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Old 10-15-2004, 08:20 AM   #18
Magma
Join Date: Aug 2000
Posts: 168
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Do symbol Re: When Can an Instructor Stop Training?

Good responses, all, that makes one think. Now that the discussion is going, let me weigh in with an opinion or two of my own.

I agree with David that much can be learned by taking ukemi for students. The point was made by Peter that the student does not benefit to a greater degree by having the instructor take ukemi for them than they would if another yudansha took the ukemi, and while this is true I think it misses the point. That situation describes a situation of teacher as teacher and student as student, with the emphasis on what the student learns. I think it is far more beneficial to turn that paradigm around and see teacher-as-student and *everyone* and *everything* else as teacher. This, IMO is another expression of the beginner mind, where the lessons were many and myriad, and every encounter was another opportunity to grow.

So, is there something the instructor can learn from taking ukemi for others? I would say most definitely: You see and learn what you are ready to see and learn. The instructor (who is just another student) must be ready to learn to make the ukemi beneficial, but there is no reason why it cannot be. Not only is ukemi practice practice of ukemi (where learning can take place), it is also a chance to learn about the other person and how they are progressing in their aikido, something every instructor should be concerned with. Further, I think that the instructor-as-uke has a unique chance for learning by taking ukemi, for they get the learning through what we might call their meta-instruction. That is, by seeing and feeling the way the "student" responds to the "instructors" instruction, the instructor is better able to instruct him or herself on how to instruct better.

I agree with Peter and his comments regarding the way cessation of training indicates a stagnation on the part of the instructor.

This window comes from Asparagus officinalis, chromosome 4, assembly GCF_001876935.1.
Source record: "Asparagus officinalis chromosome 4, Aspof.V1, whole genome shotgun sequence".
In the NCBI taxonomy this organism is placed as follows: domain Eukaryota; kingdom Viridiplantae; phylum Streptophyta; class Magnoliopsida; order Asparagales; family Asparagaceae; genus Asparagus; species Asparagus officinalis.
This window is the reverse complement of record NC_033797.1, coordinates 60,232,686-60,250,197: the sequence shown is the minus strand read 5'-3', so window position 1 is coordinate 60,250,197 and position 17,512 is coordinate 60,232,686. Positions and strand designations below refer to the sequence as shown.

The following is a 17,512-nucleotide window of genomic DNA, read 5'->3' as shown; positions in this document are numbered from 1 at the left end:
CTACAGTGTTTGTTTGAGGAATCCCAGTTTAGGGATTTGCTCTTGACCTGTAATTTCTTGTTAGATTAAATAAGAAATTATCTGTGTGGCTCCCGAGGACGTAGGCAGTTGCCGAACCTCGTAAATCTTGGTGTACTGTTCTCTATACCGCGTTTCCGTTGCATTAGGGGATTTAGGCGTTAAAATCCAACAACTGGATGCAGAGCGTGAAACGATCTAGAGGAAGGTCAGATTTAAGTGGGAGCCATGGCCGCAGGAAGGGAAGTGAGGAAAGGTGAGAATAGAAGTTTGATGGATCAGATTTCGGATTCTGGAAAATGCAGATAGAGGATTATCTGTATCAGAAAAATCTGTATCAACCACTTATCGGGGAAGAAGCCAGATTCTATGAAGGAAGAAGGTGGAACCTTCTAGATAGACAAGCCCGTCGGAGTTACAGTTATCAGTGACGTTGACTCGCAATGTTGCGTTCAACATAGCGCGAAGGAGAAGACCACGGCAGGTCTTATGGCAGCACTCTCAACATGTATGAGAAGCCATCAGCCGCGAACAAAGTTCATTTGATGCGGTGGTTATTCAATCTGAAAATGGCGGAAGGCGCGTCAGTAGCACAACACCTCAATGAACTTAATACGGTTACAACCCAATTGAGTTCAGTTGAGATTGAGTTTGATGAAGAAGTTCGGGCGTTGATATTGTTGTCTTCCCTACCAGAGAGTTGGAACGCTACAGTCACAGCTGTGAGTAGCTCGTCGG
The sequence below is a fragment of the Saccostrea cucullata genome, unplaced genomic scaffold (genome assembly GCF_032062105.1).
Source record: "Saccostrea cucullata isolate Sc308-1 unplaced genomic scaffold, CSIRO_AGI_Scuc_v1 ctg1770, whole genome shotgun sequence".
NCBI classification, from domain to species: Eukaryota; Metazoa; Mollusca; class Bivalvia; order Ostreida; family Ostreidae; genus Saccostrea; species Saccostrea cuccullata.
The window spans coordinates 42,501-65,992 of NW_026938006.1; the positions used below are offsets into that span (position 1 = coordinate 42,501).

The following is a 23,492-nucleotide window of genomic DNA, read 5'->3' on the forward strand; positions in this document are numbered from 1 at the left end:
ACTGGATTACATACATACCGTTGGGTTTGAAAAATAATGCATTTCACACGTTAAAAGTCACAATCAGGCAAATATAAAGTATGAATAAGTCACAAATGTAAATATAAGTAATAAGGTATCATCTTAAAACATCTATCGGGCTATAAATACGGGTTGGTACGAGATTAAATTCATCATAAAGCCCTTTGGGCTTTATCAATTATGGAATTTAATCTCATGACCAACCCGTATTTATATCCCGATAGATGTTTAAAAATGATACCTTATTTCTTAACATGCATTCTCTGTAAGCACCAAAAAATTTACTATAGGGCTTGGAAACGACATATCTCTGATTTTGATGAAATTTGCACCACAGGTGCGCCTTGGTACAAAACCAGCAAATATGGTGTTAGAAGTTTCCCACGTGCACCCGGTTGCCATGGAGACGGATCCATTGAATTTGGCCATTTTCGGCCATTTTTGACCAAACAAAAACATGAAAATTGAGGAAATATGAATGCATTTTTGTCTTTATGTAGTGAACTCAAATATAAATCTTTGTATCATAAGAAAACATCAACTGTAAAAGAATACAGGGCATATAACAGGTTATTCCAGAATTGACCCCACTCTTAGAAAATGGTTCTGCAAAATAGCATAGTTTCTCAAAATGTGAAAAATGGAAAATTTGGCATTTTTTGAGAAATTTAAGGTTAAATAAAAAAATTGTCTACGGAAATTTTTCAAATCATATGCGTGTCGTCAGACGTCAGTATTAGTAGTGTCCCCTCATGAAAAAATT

Philip, you are a brave, brave man, for posting what may very well be at the heart of the dilemma, that being insecurity on the part of those who stop training. I don't know that your point will receive much discussion, because I think that there is another insecurity on the part of aikido students *about* those teachers, that we don't talk about the emperor's new clothes, if you know what I mean. I personally think that what you say is on the minds of more students than would feel comfortable admitting.

Michael and Daren, I agree that there is a difference between training and learning, and understand how you both applied that to your high ranking instructors. However, I would counter by saying that there is learning that can specifically only be gained by training, and not just by taking ukemi, but by taking part in a class. More on that in a minute, but would you agree?

Bryan - ultimately, I agree with you of course, recognizing that this is a personal journey for each of us. However, it is only through asking these sorts of questions and judging the worth of different paths that we find for ourselves the best way. So I ask the question to think about our instructors, but I also ask the question because it is a question that should be considered individually as we move up in rank and take steps toward being an instructor.

For your position that their training does not affect you, I would disagree with you. Even you allow that if you stop learning from them that you would need to move on to another teacher, so in so far as that, they *have* impacted your training. Still, if you only focus on your instructors, you, IMO, miss half of this question... the part about you. About me. About each of us individually taking stock.

*****
Now, a good portion of this thread has focused on the benefits of an instructor taking ukemi from their students, which has merit as a discussion. I have made my opinion known on that subject. But I think that there is another way of looking at the question, that there is a benefit to an instructor not only taking ukemi, but also in sitting in and participating in another's class. I think there is a great benefit to actually being a student in another's class, in dropping out of the instructor role, in training the mind to stop thinking of the training in terms of answers (that they must be ready to provide), but in terms of questions (that they must be willing to pose).

I think that is a fundamental difference in the mindset of these instructors who stop training and the students that follow them.

What do you think?

Tim
It's a sad irony: In U's satori, he forgot every technique he ever knew; since then, generations of doka have spent their whole careers trying to remember.
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